As can be seen, the painting has developed considerably since the last lesson. The spots have all had oil paint applied without the addition of any thinner or medium. At the moment the edges are only roughly painted although the shapes are more or less accurate. The areas in shadow have had considerably more paint applied and again, like the spots, the paint has had nothing mixed with it. A large amount of detail has been added creating much more form. I've also added much more detail to the eye rims but haven't touched the eyes themselves as I got the expression I wanted when I first painted them and don't want this changed until I'm ready to work in the final detail - quite a time consuming part as getting the eye detail right is crucial.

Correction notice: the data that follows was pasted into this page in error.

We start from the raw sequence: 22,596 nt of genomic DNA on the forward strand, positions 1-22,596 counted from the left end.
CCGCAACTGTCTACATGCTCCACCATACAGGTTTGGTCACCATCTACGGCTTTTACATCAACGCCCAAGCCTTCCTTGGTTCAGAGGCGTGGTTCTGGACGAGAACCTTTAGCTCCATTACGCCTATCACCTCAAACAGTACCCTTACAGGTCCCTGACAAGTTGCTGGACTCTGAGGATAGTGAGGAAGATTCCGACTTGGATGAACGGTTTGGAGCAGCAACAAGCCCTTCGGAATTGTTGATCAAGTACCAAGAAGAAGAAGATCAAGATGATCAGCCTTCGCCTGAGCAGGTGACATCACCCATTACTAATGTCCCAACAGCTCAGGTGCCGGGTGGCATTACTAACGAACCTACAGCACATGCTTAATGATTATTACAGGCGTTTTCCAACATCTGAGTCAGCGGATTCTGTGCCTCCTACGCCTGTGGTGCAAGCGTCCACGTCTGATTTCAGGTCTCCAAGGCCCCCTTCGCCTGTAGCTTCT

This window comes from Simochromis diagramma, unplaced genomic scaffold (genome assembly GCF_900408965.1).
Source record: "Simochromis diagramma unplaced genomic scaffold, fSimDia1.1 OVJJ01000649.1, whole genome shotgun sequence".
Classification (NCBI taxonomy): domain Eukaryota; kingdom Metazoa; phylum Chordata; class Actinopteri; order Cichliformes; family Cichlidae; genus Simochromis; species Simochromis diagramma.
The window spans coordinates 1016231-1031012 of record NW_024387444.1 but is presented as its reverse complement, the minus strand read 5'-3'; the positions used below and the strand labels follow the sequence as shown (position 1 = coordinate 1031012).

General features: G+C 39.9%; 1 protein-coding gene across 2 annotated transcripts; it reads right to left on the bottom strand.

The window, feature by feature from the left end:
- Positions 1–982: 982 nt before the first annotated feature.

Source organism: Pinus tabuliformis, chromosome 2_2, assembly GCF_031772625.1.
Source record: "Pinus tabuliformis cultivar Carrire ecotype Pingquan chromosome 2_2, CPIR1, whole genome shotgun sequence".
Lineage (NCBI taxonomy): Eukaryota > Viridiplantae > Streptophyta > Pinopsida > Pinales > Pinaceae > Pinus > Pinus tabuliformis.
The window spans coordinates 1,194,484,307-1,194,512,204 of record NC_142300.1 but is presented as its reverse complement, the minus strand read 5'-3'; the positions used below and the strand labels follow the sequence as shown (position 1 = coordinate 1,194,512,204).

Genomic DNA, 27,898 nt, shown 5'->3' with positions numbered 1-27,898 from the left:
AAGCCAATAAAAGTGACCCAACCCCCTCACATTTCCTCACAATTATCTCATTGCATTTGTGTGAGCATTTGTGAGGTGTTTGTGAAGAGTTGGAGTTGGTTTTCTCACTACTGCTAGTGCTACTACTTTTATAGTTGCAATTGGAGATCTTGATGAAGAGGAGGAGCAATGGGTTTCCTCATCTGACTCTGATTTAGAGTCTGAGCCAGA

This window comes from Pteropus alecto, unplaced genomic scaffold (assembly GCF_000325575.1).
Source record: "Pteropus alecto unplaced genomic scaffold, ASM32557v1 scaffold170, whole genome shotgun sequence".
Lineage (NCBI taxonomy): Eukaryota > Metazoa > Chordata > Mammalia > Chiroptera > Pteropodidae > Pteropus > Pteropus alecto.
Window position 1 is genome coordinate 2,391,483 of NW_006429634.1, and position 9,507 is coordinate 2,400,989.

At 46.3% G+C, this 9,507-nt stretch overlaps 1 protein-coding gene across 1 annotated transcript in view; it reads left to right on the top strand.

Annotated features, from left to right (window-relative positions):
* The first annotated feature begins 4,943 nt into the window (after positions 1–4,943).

When you get to this stage, take time to look at the painting to make sure that your image is really starting to gain shape so that you feel you can reach out and touch the dog. If you don't feel that yourself, you'll be lucky if anybody else does! If you're not sure, try looking at it through a mirror as when you're not used to painting, it can be useful to have a different perspective. For now, I feel very fond of this little girl and look forward to the next stage of work.
Again, if anyone has any questions, please email me at firstname.lastname@example.org or leave a comment here.
I've been asked so many times to give painting tuition in my way of painting that I have decided to do my best and show the progress of a painting and describe the steps along the way. If anyone has any questions, please either email them to me at email@example.com or leave a comment here.
The painting I will be showing you is on a 16" x 12" box canvas and is going to be a 'reflection' painting.